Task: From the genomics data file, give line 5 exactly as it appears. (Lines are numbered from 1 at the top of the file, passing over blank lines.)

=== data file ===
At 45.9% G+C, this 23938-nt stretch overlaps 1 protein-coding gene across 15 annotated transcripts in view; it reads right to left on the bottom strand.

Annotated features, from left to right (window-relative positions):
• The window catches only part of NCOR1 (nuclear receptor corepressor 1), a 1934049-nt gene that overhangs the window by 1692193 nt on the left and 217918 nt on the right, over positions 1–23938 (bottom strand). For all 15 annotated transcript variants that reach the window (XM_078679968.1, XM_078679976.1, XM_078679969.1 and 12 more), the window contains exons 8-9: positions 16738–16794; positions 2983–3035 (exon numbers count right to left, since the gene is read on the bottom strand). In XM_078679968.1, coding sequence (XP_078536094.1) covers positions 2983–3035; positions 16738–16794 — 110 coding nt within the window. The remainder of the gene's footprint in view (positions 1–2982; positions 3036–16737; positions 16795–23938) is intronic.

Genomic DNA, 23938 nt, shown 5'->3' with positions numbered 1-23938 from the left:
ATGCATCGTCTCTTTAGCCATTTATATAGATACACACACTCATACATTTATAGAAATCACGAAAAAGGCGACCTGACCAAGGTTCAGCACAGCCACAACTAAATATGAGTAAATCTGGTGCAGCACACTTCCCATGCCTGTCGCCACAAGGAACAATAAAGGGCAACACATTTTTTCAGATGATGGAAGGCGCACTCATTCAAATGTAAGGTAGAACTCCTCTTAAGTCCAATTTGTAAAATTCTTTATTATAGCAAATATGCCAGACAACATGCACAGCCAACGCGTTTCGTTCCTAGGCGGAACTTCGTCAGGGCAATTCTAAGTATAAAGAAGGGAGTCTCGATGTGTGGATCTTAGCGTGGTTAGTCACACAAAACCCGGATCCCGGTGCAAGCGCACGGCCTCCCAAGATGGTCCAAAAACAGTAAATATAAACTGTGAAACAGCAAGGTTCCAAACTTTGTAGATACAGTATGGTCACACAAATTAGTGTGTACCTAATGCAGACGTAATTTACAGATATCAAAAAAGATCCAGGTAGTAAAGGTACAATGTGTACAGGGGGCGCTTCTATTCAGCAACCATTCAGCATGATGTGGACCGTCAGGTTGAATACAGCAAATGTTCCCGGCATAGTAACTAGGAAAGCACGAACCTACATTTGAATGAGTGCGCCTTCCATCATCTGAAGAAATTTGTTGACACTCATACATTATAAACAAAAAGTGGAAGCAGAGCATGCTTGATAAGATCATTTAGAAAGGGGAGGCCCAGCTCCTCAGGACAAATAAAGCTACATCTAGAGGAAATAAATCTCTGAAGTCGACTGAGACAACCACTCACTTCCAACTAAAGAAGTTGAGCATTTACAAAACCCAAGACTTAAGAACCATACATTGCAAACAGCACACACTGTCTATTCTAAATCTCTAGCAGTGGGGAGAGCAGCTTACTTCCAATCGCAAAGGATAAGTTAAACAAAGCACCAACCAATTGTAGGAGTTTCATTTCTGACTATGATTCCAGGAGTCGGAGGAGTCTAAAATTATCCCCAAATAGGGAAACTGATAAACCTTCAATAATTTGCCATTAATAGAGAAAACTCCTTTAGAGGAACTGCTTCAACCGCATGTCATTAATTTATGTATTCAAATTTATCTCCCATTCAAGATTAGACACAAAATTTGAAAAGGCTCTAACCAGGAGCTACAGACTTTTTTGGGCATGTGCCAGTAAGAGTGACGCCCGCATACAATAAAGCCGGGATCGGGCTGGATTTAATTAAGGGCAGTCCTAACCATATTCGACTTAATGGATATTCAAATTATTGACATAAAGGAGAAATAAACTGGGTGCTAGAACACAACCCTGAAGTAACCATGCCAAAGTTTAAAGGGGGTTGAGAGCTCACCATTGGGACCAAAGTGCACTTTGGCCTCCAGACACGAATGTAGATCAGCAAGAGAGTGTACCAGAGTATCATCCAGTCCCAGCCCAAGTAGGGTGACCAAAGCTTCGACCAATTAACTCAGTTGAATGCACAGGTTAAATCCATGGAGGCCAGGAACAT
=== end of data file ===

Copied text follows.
ATGCATCGTCTCTTTAGCCATTTATATAGATACACACACTCATACATTTATAGAAATCACGAAAAAGGCGACCTGACCAAGGTTCAGCACAGCCACAACTAAATATGAGTAAATCTGGTGCAGCACACTTCCCATGCCTGTCGCCACAAGGAACAATAAAGGGCAACACATTTTTTCAGATGATGGAAGGCGCACTCATTCAAATGTAAGGTAGAACTCCTCTTAAGTCCAATTTGTAAAATTCTTTATTATAGCAAATATGCCAGACAACATGCACAGCCAACGCGTTTCGTTCCTAGGCGGAACTTCGTCAGGGCAATTCTAAGTATAAAGAAGGGAGTCTCGATGTGTGGATCTTAGCGTGGTTAGTCACACAAAACCCGGATCCCGGTGCAAGCGCACGGCCTCCCAAGATGGTCCAAAAACAGTAAATATAAACTGTGAAACAGCAAGGTTCCAAACTTTGTAGATACAGTATGGTCACACAAATTAGTGTGTACCTAATGCAGACGTAATTTACAGATATCAAAAAAGATCCAGGTAGTAAAGGTACAATGTGTACAGGGGGCGCTTCTATTCAGCAACCATTCAGCATGATGTGGACCGTCAGGTTGAATACAGCAAATGTTCCCGGCATAGTAACTAGGAAAGCACGAACCTACATTTGAATGAGTGCGCCTTCCATCATCTGAAGAAATTTGTTGACACTCATACATTATAAACAAAAAGTGGAAGCAGAGCATGCTTGATAAGATCATTTAGAAAGGGGAGGCCCAGCTCCTCAGGACAAATAAAGCTACATCTAGAGGAAATAAATCTCTGAAGTCGACTGAGACAACCACTCACTTCCAACTAAAGAAGTTGAGCATTTACAAAACCCAAGACTTAAGAACCATACATTGCAAACAGCACACACTGTCTATTCTAAATCTCTAGCAGTGGGGAGAGCAGCTTACTTCCAATCGCAAAGGATAAGTTAAACAAAGCACCAACCAATTGTAGGAGTTTCATTTCTGACTATGATTCCAGGAGTCGGAGGAGTCTAAAATTATCCCCAAATAGGGAAACTGATAAACCTTCAATAATTTGCCATTAATAGAGAAAACTCCTTTAGAGGAACTGCTTCAACCGCATGTCATTAATTTATGTATTCAAATTTATCTCCCATTCAAGATTAGACACAAAATTTGAAAAGGCTCTAACCAGGAGCTACAGACTTTTTTGGGCATGTGCCAGTAAGAGTGACGCCCGCATACAATAAAGCCGGGATCGGGCTGGATTTAATTAAGGGCAGTCCTAACCATATTCGACTTAATGGATATTCAAATTATTGACATAAAGGAGAAATAAACTGGGTGCTAGAACACAACCCTGAAGTAACCATGCCAAAGTTTAAAGGGGGTTGAGAGCTCACCATTGGGACCAAAGTGCACTTTGGCCTCCAGACACGAATGTAGATCAGCAAGAGAGTGTACCAGAGTATCATCCAGTCCCAGCCCAAGTAGGGTGACCAAAGCTTCGACCAATTAACTCAGTTGAATGCACAGGTTAAATCCATGGAGGCCAGGAACAT